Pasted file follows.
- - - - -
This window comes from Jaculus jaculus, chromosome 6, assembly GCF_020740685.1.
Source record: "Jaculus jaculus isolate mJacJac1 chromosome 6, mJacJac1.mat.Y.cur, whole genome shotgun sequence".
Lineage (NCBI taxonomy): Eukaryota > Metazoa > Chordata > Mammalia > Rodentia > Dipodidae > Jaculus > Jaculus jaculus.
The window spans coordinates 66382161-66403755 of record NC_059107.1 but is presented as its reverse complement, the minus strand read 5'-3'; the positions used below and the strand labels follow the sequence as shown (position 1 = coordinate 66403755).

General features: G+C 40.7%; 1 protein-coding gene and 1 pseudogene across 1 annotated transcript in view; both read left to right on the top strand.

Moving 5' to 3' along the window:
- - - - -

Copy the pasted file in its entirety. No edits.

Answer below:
This window comes from Jaculus jaculus, chromosome 6, assembly GCF_020740685.1.
Source record: "Jaculus jaculus isolate mJacJac1 chromosome 6, mJacJac1.mat.Y.cur, whole genome shotgun sequence".
Lineage (NCBI taxonomy): Eukaryota > Metazoa > Chordata > Mammalia > Rodentia > Dipodidae > Jaculus > Jaculus jaculus.
The window spans coordinates 66382161-66403755 of record NC_059107.1 but is presented as its reverse complement, the minus strand read 5'-3'; the positions used below and the strand labels follow the sequence as shown (position 1 = coordinate 66403755).

General features: G+C 40.7%; 1 protein-coding gene and 1 pseudogene across 1 annotated transcript in view; both read left to right on the top strand.

Moving 5' to 3' along the window: